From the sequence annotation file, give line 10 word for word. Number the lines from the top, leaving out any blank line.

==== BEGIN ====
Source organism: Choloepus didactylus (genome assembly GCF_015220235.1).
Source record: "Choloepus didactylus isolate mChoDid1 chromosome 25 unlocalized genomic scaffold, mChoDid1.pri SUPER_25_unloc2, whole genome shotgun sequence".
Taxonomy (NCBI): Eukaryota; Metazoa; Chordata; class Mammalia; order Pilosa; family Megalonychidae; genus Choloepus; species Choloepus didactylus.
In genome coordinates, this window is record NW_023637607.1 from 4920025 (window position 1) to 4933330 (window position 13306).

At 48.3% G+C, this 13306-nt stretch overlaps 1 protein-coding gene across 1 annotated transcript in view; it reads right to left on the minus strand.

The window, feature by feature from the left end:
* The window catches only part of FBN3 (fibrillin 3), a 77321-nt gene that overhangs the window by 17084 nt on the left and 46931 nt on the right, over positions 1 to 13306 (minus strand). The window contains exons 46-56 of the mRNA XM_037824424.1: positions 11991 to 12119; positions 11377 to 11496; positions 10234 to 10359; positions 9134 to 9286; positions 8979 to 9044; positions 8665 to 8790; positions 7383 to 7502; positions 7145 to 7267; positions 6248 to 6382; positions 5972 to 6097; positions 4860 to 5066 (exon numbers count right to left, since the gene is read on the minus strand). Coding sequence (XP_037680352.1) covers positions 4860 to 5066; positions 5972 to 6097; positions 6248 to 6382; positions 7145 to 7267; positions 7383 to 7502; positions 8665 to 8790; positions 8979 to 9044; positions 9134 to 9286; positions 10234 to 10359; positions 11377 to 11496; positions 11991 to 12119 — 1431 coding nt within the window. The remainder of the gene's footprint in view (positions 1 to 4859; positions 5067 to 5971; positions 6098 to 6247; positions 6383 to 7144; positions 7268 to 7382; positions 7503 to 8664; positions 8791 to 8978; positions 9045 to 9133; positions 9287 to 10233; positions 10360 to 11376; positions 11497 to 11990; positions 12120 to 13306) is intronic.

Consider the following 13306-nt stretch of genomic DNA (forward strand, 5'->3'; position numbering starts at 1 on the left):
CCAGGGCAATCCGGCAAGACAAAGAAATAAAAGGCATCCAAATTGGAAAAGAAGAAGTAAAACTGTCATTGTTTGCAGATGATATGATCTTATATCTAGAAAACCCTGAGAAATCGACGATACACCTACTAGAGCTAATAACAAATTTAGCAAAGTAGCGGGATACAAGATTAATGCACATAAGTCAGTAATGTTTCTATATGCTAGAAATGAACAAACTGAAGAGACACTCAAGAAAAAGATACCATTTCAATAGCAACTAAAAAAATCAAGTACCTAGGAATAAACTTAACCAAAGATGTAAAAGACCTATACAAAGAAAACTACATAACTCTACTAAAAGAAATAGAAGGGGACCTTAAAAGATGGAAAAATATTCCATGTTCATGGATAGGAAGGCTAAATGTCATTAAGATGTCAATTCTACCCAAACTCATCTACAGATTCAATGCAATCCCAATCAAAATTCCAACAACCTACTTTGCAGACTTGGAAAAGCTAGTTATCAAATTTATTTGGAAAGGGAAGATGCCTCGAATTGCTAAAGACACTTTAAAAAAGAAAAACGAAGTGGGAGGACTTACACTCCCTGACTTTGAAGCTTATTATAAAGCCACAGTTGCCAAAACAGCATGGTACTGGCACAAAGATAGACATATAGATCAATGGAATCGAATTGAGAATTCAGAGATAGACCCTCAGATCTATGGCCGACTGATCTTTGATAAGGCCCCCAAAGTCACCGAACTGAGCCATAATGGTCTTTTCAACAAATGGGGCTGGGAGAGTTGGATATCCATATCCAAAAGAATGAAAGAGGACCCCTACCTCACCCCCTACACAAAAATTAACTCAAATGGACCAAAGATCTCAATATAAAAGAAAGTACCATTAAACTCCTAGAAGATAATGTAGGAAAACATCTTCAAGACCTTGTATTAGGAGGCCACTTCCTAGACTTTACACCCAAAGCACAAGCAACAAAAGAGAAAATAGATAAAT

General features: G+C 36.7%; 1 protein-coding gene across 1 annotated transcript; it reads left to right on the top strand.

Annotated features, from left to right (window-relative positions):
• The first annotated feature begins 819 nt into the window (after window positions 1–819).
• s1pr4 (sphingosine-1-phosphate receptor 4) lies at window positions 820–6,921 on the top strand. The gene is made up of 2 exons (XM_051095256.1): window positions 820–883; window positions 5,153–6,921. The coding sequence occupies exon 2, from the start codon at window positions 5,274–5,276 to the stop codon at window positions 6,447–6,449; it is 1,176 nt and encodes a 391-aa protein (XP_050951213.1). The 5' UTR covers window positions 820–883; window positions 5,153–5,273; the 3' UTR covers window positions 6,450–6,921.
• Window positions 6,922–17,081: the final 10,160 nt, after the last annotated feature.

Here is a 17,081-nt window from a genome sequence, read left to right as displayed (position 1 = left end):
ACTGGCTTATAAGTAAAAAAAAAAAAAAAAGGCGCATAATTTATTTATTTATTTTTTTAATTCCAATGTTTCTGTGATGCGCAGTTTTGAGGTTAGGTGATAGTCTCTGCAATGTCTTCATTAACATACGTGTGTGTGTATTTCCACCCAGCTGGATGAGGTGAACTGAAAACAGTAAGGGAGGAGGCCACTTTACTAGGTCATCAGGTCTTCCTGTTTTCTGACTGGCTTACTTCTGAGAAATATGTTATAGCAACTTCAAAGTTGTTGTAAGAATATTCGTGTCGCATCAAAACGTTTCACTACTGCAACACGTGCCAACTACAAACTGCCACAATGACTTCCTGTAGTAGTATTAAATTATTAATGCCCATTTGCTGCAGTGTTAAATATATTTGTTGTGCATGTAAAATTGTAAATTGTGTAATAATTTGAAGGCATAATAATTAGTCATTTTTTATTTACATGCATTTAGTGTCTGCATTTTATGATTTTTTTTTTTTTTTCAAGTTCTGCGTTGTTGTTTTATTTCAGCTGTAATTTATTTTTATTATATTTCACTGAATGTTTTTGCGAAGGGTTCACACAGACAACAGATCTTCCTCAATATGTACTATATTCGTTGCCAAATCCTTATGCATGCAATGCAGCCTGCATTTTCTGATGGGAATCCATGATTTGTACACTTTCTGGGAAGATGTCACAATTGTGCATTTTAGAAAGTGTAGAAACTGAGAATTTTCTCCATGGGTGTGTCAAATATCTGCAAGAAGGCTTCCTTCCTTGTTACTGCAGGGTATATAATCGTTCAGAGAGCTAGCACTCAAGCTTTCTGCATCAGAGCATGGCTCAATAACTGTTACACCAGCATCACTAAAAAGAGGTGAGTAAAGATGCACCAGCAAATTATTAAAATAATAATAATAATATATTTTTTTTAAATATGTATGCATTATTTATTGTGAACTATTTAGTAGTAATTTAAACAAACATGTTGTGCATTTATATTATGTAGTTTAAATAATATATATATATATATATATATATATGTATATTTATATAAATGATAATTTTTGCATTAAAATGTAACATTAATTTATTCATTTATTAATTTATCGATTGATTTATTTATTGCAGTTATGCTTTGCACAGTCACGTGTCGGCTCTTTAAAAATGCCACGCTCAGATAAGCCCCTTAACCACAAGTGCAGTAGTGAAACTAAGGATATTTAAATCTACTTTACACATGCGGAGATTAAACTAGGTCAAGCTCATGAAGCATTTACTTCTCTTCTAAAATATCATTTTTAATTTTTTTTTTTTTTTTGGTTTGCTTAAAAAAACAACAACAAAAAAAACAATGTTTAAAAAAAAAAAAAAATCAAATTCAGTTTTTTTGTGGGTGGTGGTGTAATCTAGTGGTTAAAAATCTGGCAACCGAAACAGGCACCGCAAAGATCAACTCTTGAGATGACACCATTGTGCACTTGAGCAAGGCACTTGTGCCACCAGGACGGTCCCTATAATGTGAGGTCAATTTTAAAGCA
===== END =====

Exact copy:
General features: G+C 36.7%; 1 protein-coding gene across 1 annotated transcript; it reads left to right on the top strand.